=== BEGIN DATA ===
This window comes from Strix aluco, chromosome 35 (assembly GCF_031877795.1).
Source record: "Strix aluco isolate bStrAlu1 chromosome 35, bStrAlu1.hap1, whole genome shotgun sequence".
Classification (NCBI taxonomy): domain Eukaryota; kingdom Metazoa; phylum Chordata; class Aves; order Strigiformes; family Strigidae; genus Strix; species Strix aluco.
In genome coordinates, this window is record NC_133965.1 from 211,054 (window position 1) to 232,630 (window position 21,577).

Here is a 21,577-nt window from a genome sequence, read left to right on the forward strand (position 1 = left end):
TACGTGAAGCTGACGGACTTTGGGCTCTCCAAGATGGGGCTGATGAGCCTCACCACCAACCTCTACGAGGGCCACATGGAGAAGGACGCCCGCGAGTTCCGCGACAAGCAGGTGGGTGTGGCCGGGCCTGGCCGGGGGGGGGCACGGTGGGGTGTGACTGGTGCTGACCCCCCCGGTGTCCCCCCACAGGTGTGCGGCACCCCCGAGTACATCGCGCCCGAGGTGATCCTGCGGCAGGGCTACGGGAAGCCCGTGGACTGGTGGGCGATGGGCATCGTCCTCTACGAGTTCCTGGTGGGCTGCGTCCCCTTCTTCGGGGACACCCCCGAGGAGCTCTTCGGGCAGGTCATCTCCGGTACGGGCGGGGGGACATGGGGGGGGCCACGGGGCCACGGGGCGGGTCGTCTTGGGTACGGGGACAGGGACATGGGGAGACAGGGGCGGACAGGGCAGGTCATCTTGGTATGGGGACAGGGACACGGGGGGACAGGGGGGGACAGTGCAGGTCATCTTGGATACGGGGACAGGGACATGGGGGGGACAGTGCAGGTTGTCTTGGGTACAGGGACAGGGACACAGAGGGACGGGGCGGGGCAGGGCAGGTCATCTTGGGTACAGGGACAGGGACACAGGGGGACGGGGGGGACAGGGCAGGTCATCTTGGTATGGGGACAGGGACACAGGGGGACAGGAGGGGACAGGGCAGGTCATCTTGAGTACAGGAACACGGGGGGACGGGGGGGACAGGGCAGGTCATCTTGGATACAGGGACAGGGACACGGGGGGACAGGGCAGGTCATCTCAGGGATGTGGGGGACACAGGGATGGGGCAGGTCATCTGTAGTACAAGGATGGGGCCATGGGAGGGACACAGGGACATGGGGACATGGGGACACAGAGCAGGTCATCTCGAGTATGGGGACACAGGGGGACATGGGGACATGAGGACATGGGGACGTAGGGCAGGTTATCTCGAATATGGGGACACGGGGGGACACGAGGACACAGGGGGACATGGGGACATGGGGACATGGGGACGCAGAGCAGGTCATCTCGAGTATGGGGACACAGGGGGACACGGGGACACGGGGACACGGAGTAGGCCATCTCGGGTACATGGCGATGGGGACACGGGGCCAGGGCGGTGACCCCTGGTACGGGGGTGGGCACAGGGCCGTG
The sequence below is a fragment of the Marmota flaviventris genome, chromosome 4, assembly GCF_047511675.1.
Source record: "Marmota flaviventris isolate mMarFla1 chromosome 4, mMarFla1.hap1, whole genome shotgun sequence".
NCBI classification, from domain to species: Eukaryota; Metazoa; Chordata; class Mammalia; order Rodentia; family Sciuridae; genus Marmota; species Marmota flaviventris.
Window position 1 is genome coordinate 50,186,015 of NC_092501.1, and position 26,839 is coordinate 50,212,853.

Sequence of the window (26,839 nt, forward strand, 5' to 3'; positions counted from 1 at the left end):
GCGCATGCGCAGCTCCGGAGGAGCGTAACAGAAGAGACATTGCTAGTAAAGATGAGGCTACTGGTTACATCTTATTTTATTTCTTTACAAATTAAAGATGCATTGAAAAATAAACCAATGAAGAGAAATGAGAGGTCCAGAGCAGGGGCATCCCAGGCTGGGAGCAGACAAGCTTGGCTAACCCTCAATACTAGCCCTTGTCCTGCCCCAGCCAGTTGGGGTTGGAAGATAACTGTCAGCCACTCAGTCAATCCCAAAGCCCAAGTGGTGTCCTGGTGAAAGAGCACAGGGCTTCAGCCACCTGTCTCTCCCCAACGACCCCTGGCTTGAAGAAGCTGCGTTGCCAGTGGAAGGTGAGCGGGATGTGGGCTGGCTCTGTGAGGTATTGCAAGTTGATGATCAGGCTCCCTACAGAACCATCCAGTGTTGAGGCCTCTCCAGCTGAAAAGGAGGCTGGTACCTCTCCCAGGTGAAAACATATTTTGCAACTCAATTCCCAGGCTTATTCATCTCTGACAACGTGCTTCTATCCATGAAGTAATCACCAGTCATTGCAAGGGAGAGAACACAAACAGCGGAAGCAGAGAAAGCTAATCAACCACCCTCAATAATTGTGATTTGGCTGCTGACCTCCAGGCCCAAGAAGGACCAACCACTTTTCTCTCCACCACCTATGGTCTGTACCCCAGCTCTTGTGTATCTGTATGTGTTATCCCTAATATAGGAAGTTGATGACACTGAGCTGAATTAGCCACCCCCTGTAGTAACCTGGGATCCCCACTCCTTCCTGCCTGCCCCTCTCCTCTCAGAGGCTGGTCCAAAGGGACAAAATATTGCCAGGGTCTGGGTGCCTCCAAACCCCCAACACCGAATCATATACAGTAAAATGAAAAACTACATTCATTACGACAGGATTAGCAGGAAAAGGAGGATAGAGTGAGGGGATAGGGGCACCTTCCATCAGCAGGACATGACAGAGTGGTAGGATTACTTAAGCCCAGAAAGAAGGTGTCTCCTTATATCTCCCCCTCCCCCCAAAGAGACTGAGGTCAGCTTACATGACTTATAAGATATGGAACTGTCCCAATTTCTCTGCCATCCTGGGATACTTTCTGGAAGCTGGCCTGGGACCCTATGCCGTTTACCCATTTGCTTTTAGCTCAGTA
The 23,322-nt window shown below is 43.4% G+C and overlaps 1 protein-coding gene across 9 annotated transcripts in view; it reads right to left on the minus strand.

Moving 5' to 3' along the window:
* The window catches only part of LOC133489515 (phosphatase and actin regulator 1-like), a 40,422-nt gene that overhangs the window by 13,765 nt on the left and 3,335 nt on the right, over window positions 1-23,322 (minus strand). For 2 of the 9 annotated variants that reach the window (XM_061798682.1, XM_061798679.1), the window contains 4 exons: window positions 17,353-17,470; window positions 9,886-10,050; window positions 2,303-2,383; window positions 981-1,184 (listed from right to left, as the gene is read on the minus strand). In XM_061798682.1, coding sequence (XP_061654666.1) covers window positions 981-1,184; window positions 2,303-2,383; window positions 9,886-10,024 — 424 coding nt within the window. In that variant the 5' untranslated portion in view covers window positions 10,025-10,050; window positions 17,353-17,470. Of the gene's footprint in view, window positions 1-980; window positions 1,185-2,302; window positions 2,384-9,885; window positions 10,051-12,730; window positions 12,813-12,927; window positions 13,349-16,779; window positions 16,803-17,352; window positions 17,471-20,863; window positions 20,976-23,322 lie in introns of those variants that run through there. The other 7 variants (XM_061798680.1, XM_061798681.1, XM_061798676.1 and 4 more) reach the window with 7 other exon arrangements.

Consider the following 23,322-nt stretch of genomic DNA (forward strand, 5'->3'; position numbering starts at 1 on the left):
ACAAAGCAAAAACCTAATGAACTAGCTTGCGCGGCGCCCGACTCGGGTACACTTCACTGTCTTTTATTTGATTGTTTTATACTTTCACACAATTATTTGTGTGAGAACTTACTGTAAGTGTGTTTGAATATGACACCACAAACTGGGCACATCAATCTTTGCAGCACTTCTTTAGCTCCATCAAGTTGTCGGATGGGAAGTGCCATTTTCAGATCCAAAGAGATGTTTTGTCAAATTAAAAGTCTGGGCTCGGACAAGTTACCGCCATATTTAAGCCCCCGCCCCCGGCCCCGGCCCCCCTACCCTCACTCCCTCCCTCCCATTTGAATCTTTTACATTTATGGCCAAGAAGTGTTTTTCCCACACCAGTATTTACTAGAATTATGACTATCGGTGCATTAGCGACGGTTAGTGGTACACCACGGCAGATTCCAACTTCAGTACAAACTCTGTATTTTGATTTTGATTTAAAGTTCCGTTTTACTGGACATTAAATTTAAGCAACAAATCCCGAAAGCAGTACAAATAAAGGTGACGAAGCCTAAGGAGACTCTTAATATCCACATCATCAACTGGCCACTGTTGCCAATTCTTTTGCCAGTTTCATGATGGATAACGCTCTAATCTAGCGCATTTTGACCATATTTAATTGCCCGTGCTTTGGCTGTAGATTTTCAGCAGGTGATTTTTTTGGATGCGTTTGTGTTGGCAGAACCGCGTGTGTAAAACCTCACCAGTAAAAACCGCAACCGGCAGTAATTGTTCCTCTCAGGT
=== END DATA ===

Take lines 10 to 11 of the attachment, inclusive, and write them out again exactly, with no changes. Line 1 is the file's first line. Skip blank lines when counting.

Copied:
Window position 1 is genome coordinate 50,186,015 of NC_092501.1, and position 26,839 is coordinate 50,212,853.

Sequence of the window (26,839 nt, forward strand, 5' to 3'; positions counted from 1 at the left end):